Audit Notes: Newspapers v. Postal Service, student debt, taxes

The newspaper industry’s situation is already apocalyptic, but the Associated Press reports it could be about to get worse.

The AP says that a possible postal-service deal with a junk-mail advertiser has the newspaper industry up in arms. Newspapers say it could cost them a billion dollars a year.

The NAA’s estimate for $1 billion in revenue losses is based on its survey of half its 806 member newspapers, including companies such as The New York Times Co., The McClatchy Co. and Gannett Co. Inc. Newspapers estimate that more than a third of the $2.5 billion in annual ad revenue they get from retailers of durable and semi-durable goods such as clothes, furniture and appliances could be siphoned off by a lower-cost alternative…

The Washington Post says it could lose about 12 percent of its annual print advertising revenue if the post office’s plan gets approved. Last year, the Post’s print ad revenue was $264.5 million.

This one’s worth watching.

— My friend Moe Tkacik digs into the archives to report on how we used to think about student debt, digging up 1970s-era congressional testimony that making the loans undischargeable in bankruptcy was unconstitutional and reporting the nugget that even the American Bankers Association formally lobbied against it.

But this law was furthered by bad press coverage. The obviously bogus PR plants like this LAT report would be comical if their effects hadn’t been so awful:

A typical syndicated dispatch on the surge in student deadbeats was the August 27, 1972 expose of Los Angeles Times reporter Linda Mathews, which began with the personal anecdote of an anonymous “Washington banker” who purported to have once “handed a $1500 check” for the year’s tuition to a nameless “18-year-old college freshman” only to be insouciantly told, “Oh, I never intend to repay this loan.” The kid was merely acting on the advice of “underground newspapers,” the anonymous banker—who had since joined “the staff of the American Banking[sic]Association”—helpfully explained.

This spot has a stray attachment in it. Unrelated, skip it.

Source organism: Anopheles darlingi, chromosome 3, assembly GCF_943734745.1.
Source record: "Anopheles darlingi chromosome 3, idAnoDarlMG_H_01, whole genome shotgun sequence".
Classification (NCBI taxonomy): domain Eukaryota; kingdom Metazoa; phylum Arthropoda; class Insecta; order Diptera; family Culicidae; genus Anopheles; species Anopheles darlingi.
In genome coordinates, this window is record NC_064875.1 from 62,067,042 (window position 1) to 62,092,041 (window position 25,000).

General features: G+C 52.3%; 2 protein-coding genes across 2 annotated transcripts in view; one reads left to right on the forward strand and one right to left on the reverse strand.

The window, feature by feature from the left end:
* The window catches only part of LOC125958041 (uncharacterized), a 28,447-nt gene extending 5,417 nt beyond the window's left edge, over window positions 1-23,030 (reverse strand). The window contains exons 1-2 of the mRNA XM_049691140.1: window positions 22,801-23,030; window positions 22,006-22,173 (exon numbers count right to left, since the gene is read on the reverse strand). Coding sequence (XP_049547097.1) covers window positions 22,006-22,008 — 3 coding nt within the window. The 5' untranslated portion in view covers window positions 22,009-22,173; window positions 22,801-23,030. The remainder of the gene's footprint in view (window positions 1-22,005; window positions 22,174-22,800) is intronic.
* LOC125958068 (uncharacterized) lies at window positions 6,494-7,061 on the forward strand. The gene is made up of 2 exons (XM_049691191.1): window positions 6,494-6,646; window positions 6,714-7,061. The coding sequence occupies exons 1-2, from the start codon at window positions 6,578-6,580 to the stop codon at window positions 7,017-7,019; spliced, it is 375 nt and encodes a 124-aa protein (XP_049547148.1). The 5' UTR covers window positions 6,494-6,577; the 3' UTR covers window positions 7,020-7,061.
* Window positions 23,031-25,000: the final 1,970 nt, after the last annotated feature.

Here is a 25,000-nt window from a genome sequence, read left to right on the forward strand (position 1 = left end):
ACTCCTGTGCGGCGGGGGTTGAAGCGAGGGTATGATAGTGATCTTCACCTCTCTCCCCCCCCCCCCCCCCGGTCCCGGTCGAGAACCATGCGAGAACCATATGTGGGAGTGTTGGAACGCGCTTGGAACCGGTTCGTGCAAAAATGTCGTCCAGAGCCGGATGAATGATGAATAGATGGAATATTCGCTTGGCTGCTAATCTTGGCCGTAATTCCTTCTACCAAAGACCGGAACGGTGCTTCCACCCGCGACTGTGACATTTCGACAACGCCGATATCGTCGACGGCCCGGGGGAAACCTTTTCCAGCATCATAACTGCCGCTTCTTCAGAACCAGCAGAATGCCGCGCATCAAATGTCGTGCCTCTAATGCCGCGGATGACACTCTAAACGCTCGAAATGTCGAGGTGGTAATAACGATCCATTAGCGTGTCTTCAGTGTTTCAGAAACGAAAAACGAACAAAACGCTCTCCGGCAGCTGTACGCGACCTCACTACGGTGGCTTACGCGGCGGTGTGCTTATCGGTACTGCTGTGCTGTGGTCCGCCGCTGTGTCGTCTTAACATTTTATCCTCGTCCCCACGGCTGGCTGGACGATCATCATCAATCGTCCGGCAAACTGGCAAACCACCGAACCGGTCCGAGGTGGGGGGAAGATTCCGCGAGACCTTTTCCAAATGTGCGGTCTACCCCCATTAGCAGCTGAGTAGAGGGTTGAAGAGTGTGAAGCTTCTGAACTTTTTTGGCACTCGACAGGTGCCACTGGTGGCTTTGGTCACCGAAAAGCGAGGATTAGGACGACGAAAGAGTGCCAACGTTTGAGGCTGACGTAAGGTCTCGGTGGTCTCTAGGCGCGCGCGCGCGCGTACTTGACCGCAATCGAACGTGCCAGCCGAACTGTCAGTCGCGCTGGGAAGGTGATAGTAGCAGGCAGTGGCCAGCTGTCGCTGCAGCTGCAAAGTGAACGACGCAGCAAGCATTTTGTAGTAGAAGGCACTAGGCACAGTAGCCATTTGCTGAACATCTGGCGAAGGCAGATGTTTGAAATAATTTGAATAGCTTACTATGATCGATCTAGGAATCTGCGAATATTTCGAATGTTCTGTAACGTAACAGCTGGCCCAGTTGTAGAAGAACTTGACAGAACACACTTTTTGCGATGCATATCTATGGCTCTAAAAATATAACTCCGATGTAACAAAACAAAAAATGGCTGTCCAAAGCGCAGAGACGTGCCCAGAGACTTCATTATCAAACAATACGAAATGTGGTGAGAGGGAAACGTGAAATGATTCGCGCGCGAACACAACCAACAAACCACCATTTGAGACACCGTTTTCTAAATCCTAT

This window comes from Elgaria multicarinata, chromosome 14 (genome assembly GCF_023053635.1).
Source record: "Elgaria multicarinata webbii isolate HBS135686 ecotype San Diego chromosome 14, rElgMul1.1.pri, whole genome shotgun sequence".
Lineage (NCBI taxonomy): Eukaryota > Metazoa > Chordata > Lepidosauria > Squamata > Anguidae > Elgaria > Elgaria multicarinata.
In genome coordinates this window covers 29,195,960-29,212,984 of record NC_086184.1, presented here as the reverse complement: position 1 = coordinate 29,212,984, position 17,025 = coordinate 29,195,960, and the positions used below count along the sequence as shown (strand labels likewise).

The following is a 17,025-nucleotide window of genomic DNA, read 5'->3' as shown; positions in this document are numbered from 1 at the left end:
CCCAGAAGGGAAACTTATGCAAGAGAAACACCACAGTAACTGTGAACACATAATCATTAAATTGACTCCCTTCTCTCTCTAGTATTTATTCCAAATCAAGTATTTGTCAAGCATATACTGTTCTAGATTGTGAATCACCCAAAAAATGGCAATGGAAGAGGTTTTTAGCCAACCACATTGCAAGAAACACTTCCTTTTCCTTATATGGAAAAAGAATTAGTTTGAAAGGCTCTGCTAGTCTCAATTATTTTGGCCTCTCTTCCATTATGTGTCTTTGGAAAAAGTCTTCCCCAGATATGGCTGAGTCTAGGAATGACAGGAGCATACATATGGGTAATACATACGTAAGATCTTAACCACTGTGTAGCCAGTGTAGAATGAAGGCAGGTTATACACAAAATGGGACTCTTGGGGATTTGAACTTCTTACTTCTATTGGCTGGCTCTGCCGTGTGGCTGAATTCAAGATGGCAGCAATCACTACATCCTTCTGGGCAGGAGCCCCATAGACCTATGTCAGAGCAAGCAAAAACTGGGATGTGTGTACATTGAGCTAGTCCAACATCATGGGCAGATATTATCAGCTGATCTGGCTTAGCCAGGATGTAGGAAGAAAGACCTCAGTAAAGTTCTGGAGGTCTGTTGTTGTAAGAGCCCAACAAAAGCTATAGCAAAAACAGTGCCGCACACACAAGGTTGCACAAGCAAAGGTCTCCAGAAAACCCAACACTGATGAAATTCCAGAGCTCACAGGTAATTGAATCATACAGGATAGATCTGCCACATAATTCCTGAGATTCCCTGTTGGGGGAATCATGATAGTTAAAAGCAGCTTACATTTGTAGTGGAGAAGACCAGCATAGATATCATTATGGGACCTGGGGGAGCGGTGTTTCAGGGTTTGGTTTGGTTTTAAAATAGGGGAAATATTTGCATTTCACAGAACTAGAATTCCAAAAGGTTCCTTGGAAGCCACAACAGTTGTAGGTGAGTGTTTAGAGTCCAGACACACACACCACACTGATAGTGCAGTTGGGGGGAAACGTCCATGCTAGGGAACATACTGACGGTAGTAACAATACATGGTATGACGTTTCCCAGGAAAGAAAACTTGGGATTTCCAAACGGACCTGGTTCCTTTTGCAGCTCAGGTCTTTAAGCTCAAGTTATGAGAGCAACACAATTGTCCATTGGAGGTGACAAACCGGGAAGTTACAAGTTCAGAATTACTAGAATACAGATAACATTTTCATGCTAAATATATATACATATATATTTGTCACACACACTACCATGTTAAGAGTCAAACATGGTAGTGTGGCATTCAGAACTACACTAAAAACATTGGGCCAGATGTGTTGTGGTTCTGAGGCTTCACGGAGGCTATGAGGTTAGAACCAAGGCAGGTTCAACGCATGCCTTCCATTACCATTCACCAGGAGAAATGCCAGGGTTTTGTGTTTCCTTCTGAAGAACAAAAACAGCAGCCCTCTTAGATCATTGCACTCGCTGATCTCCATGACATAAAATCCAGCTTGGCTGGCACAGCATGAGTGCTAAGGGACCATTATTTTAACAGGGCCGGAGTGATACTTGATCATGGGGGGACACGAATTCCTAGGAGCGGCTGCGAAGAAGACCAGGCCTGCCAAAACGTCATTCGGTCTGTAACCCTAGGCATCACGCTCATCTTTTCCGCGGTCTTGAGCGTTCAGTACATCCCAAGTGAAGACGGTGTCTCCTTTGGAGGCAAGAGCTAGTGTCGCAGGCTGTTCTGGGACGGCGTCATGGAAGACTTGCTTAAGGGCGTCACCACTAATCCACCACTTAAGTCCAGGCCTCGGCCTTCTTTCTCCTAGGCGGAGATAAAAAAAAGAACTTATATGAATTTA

Elitist cheaters” and “professional deadbeats” had driven default rates “as high as 40 percent in some cases,” the Chicago Tribune fumed. “Sometimes when I see someone come out before me with a job and no other debt but a college loan—and not even a big one at that—I feel like saying, ‘Why you little stinker,’” a judge told the New York Times. A Wall Street Journal editorial on “the educational subculture” blamed the “crisis” on “an attitude of unconcern—that default really isn’t like ripping off anybody, just the large, impersonal government that wastes plenty of money on other things” that was apparently pervasive throughout the entire education profession.

— SmartMoney reports that “‘Taxamageddon’ May Wallop Home Sellers” and says, “The tax bill from selling a home could jump more than 50% next year for some sellers.”

Which sellers? Those married couples who have more than half a million dollars of capital gains in their homes or singles who have a quarter-million bucks.

That doesn’t mean you get hit by capital gains taxes if you sell your house for $500,000. You only get taxed if you sell your house for $500,000 more than what you paid for it. Suffice it to say, very few people will pay these taxes.

I’d guess most of the kind of people who do probably rely on their tax attorneys rather than SmartMoney to keep an eye on this kind of thing.

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Ryan Chittum is a former Wall Street Journal reporter, and deputy editor of The Audit, CJR's business section. If you see notable business journalism, give him a heads-up at Follow him on Twitter at @ryanchittum.